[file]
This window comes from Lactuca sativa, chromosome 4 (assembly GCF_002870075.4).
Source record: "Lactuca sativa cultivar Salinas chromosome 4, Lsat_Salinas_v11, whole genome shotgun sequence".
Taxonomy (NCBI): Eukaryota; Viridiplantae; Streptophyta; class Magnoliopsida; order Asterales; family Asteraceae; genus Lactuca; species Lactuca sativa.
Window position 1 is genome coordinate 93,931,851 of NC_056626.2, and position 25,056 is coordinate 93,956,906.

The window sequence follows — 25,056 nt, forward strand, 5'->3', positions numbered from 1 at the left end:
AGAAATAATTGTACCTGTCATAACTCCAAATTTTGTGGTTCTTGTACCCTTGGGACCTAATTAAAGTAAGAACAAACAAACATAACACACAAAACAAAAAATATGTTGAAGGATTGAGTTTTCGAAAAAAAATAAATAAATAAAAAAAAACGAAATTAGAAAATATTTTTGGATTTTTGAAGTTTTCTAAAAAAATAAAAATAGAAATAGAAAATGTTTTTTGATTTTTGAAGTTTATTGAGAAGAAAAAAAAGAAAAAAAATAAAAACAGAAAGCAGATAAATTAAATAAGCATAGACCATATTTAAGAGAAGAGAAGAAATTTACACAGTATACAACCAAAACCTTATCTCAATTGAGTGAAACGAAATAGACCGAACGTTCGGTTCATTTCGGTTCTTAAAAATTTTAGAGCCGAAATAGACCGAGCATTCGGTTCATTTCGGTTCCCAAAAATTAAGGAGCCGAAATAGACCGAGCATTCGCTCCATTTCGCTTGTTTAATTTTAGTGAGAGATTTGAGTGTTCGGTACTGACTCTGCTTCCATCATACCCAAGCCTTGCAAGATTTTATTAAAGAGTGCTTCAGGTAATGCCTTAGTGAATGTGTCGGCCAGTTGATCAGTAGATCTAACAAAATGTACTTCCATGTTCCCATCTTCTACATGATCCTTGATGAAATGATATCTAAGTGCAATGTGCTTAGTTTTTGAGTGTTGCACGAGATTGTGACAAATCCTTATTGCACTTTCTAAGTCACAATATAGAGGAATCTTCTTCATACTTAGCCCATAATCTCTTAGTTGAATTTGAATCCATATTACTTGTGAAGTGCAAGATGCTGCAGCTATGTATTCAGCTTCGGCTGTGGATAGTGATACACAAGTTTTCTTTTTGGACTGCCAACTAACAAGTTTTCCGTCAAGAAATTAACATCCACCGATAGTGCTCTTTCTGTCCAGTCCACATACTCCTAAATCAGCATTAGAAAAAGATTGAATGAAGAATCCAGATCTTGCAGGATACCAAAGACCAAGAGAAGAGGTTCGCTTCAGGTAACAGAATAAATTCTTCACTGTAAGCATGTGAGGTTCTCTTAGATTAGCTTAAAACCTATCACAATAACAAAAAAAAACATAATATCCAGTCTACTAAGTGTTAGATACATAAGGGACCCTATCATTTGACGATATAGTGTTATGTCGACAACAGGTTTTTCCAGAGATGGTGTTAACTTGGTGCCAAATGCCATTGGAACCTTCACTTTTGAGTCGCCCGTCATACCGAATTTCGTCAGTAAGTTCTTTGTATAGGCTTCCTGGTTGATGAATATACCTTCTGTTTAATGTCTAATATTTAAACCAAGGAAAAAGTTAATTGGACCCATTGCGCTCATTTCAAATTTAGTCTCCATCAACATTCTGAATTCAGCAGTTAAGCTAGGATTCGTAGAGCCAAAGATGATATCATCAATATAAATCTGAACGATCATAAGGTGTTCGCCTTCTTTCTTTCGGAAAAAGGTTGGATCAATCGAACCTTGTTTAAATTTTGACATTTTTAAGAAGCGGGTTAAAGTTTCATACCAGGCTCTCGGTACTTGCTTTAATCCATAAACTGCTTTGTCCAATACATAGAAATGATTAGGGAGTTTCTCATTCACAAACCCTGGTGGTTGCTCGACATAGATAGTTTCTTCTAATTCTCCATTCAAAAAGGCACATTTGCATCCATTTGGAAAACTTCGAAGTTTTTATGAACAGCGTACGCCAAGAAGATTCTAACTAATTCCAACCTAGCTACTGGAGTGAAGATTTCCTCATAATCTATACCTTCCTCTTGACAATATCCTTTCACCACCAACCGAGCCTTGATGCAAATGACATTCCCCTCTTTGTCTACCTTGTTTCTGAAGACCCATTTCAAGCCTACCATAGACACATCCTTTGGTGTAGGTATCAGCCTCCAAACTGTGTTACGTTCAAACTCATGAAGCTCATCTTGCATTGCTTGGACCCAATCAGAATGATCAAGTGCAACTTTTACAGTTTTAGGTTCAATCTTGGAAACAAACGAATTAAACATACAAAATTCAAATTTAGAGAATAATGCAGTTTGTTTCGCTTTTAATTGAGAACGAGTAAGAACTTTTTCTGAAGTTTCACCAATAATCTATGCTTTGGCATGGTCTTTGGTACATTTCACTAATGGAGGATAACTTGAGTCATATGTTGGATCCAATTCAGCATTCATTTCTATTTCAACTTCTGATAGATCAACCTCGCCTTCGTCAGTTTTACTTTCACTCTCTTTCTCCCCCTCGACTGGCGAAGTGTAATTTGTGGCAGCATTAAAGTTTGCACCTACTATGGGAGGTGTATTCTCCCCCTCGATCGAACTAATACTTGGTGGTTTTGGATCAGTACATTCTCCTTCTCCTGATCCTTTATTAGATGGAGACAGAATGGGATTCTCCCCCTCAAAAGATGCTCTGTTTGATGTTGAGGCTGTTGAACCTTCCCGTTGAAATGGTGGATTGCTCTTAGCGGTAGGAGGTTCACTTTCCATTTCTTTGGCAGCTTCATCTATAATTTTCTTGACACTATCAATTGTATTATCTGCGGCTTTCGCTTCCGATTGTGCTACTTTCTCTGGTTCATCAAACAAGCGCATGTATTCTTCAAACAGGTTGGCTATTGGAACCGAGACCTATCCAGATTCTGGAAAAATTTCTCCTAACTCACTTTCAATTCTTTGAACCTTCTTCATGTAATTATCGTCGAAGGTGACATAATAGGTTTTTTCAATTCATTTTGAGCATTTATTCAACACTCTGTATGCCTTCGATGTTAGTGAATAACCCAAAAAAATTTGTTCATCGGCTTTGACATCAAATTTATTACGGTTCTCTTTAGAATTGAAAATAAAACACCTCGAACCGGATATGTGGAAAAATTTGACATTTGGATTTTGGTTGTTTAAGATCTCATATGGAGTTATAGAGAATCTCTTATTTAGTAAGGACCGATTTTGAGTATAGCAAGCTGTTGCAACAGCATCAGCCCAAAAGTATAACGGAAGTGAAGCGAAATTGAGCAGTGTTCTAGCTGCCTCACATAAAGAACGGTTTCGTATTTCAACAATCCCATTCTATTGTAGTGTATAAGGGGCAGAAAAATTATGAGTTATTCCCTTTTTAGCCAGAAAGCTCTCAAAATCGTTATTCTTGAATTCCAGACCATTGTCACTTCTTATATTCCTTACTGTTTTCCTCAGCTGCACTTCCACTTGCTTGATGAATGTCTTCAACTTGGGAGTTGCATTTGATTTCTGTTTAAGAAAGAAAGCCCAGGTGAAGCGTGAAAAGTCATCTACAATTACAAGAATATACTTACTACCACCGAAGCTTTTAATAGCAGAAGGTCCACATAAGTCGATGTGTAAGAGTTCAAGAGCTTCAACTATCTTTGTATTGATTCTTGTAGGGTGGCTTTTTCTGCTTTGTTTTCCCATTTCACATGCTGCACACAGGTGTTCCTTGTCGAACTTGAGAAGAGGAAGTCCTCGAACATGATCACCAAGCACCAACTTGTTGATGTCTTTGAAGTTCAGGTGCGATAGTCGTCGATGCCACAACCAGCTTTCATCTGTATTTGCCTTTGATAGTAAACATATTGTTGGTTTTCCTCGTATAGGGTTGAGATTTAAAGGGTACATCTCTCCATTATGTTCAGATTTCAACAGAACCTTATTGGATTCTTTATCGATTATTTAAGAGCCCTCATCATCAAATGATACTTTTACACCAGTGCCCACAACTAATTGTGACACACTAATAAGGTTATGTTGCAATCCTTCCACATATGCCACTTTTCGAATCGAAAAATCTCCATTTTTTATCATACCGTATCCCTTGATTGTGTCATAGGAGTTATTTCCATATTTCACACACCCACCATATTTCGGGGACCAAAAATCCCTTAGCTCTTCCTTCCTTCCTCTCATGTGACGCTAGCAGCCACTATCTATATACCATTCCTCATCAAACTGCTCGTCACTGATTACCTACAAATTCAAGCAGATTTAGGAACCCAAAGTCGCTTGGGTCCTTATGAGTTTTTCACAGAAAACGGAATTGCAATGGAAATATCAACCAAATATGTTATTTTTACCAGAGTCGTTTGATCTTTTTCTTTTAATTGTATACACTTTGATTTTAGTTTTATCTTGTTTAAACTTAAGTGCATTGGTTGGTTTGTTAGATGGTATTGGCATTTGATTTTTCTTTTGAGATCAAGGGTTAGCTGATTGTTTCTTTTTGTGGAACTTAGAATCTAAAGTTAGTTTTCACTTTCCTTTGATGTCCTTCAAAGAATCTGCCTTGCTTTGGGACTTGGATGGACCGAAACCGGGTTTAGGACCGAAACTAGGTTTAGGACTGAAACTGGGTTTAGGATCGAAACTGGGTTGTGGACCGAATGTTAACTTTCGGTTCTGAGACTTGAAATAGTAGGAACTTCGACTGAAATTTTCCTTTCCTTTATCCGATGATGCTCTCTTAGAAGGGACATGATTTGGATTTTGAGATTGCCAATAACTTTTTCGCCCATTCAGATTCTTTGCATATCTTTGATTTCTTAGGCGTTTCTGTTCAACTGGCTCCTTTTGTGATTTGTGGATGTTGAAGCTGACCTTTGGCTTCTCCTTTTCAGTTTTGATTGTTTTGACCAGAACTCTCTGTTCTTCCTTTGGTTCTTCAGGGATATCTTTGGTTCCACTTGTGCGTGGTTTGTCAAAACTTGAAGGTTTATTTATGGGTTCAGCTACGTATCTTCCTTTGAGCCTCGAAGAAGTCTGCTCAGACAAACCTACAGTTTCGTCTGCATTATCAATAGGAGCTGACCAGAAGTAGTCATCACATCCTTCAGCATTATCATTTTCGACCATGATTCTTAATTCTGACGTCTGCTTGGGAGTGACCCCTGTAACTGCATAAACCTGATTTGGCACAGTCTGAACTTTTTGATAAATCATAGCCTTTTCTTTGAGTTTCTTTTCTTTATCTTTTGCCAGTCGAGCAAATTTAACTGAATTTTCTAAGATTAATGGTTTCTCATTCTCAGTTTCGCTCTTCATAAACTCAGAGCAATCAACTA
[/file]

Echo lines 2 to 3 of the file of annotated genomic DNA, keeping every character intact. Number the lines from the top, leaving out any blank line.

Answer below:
Source record: "Lactuca sativa cultivar Salinas chromosome 4, Lsat_Salinas_v11, whole genome shotgun sequence".
Taxonomy (NCBI): Eukaryota; Viridiplantae; Streptophyta; class Magnoliopsida; order Asterales; family Asteraceae; genus Lactuca; species Lactuca sativa.